OLEDs: The Light Idea

  • Philips, Agfa and Holst Centre

    It's glow time Major players like Philips see a future in OLEDs

    In the palm of my hand is a near paper-thin, rectangular glass tile with a mirror finish. It's wired to an electric switch. Flick it on and the glass instantly lights up, emitting a warm, bright glow not unlike sunlight, although it remains cool to the touch. Switch it off and the glow immediately disappears. The wondrous object is an organic light-emitting diode, or OLED, a first cousin of the better-known LED. An embryonic technology — there are only a handful of commercial products available — OLED has the potential to revolutionize the world's $100 billion lighting industry.

    As the U.S. begins phasing out incandescent lightbulbs in 2012 — and Europe bans them altogether — the initial winning replacement technology will probably be superefficient, low-energy LEDs. But like incandescents, LEDs are bulbs, points of light. OLEDs, while low-energy, offer an entirely new form of lighting: a glow that radiates from the surface of superthin materials. "We're used to thinking in terms of light points, but this is diffuse light," says Kristin Knappstein, a business-development manager at Philips Electronics, which sells OLED tiles under the brand name Lumiblade. "That's the disruptive nature of it."

    With OLEDs, naturalistic light can emanate from entire stretches of walls, ceilings, blinds or pieces of furniture. Another likelihood: transparent OLEDs doubling as windowpanes that let in sunlight by day, then create light by night. How do they work? Organic LEDs, like their inorganic kin, are essentially semiconductors. Ultra-thin layers of carbon-based, small-molecule semiconducting materials are sandwiched between electrodes — one positively charged, the other negatively — and encased in glass to protect them. When an electric charge is applied, the layers light up. Companies are working on OLEDs encased in bendable plastic that will give the lights another design dimension: flexibility. Welsh company Lomox has patented — and hopes to license — nanotechnologies that do away with the protective layer altogether. Lomox's organic semiconductors are dispersed within chemicals that protect them from the elements, a process that also cuts manufacturing costs. The result is OLEDs that could be painted onto surfaces. "It's like light-emitting wallpaper," says CEO Ken Lacey. Britain's government-funded Carbon Trust recently awarded a $691,000 grant to Lomox to help it develop the technology.

    The big boys are getting in on the act as well. Philips is one of several European companies racing to bring OLEDs to the mass market — an effort helped by the OLLA project, a successful, multicompany research effort that ran from 2004 to 2008 and received 60% of its $27 million in funding from the European Union. Non-European companies, including the U.S.'s General Electric and Japan's Konica Minolta, are also pouring resources into OLED technology. Many of the big-name manufacturers showed their wares at an OLED design show in London in June.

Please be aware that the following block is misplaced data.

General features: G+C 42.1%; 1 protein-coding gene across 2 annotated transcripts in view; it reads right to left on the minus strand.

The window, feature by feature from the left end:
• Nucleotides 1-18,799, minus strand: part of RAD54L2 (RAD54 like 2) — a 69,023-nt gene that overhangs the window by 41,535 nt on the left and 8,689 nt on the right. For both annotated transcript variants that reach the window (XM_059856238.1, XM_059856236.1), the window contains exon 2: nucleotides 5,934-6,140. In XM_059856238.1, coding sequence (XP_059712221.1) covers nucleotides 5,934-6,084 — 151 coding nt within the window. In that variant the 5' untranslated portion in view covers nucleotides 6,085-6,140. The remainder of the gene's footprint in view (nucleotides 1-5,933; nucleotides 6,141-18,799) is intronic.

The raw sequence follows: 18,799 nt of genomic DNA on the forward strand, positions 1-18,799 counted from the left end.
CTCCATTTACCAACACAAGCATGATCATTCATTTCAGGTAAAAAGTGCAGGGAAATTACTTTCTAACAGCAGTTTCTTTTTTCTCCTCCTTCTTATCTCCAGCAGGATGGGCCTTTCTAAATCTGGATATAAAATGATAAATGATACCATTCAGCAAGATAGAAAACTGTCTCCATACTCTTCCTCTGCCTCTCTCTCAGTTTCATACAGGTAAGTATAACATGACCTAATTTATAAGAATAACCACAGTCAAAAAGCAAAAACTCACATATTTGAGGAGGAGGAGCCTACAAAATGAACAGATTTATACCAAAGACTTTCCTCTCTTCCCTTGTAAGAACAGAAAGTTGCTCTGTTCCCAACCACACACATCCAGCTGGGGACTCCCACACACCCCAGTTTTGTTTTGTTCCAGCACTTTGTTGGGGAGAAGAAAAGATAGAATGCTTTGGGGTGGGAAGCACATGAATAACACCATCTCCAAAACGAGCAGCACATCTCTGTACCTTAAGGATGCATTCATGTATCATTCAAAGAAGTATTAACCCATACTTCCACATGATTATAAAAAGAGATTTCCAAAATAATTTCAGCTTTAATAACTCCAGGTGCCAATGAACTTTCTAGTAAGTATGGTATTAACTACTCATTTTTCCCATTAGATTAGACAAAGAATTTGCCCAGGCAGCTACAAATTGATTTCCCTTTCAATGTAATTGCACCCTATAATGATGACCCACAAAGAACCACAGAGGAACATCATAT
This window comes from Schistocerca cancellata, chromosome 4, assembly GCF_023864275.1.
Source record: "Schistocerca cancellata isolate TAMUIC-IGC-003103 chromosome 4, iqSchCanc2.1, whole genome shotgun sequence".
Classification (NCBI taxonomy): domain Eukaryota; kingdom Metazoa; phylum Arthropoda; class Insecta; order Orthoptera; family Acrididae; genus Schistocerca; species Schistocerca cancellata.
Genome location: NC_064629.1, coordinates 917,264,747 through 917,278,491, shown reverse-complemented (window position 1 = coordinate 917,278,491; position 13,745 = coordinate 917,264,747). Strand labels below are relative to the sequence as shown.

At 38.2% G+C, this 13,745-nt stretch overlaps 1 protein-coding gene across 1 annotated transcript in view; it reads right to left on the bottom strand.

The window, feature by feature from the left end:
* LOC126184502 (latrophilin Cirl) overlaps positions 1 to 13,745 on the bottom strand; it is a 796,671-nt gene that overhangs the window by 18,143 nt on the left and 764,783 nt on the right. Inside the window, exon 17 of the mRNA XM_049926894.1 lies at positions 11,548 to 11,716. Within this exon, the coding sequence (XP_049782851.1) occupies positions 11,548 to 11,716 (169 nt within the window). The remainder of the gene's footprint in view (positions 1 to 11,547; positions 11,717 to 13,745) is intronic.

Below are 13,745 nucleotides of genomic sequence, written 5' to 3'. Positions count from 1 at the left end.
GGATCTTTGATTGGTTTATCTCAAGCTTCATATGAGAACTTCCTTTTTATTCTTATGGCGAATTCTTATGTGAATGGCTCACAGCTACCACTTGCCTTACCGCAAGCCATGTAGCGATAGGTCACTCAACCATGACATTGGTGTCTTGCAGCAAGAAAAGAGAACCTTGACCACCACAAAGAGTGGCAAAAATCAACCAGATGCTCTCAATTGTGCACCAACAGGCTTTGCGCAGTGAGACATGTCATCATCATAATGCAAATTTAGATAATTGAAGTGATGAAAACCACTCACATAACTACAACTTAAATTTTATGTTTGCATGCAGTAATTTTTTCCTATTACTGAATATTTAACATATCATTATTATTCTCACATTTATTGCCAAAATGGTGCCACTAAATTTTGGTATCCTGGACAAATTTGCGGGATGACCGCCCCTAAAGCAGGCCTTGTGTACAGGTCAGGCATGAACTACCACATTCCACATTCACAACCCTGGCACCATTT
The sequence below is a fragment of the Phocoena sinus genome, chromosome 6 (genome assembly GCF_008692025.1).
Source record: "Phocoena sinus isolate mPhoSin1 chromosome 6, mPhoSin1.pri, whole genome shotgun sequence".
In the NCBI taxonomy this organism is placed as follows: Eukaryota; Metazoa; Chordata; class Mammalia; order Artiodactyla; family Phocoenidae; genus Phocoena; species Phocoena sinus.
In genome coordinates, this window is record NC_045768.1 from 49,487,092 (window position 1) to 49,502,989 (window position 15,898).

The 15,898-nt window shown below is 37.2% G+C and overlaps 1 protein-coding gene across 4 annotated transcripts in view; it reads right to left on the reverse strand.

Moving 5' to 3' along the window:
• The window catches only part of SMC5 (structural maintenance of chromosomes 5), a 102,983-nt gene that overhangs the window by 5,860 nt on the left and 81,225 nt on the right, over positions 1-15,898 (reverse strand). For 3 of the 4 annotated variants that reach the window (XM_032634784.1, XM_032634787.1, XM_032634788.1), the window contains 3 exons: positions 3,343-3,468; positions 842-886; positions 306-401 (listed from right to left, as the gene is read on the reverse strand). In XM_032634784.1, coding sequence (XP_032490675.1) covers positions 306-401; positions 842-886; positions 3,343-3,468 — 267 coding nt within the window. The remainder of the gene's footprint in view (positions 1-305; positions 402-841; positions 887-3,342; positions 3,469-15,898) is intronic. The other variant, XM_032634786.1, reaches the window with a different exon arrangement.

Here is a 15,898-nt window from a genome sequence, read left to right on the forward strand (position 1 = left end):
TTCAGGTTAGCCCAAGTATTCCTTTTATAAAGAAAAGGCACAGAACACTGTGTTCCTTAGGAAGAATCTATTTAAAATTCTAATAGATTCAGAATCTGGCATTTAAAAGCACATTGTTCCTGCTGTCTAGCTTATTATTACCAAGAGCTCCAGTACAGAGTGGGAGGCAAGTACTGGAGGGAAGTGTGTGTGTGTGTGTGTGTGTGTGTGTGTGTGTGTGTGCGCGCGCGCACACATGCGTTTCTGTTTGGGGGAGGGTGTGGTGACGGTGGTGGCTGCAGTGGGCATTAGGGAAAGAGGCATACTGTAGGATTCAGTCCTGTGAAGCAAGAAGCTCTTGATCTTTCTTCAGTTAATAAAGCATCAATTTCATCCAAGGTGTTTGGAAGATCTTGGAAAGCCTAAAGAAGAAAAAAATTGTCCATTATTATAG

For now, only a few pint-size products — mainly aimed at whetting the appetite of architects — are commercially available. As well as Lumiblades, there's Orbeos, 3-in. (8 cm) square tiles from Germany's Osram (sold under the Sylvania brand in the U.S.), while GE plans to launch some flexible OLED products early next year. Manufacturers say that as production ramps up, increasing the size of OLED panels shouldn't prove difficult. OLEDs are, however, extremely expensive to make. Lumiblade tiles can cost as much as $32 per square inch; Orbeos tiles cost about $370 each. But as with most high-tech products, prices should fall as markets build and mass production kicks in. That could be as soon as 2012, according to Philips. Indeed, market-research firm NanoMarkets estimates the global OLED market will grow from almost nil to more than $4.5 billion by 2013.

    It helps that OLEDs, like LEDs, are a green technology. Top-quality LEDs use 80% less energy than incandescent lights and can last at least 20 years. That's about two to three times as efficient as current-generation commercial OLEDs, but manufacturers claim that within a few years, OLEDs will match LED efficiencies (and indeed already have done so in labs). There are skeptics. "That sounds overly optimistic. This has been the forecast already for a couple of years," says Dominik Wee, a high-tech-industries expert at consultants McKinsey & Co. But John de Mello, a chemist who researches organic semiconductors at London's Imperial College, says whittling down the cost of OLEDs while increasing their size and efficiency "are absolutely soluble problems. OLEDs are incredibly efficient already and only likely to get better in the foreseeable future. It is a very compelling technology."

    Hannes Koch, a co-founder of London design studio rAndom International, agrees. Last year his group fashioned 900 Lumiblades into an art installation, a wall of light that interacts with passersby. And Koch now raves about the quality of OLED light. "It is really beautiful, very different from other lighting technologies we've worked with. The fact that the surface is emitting the light is incredible — it was like glimpsing into the future." And if lighting manufacturers are right, that future is quite close at hand.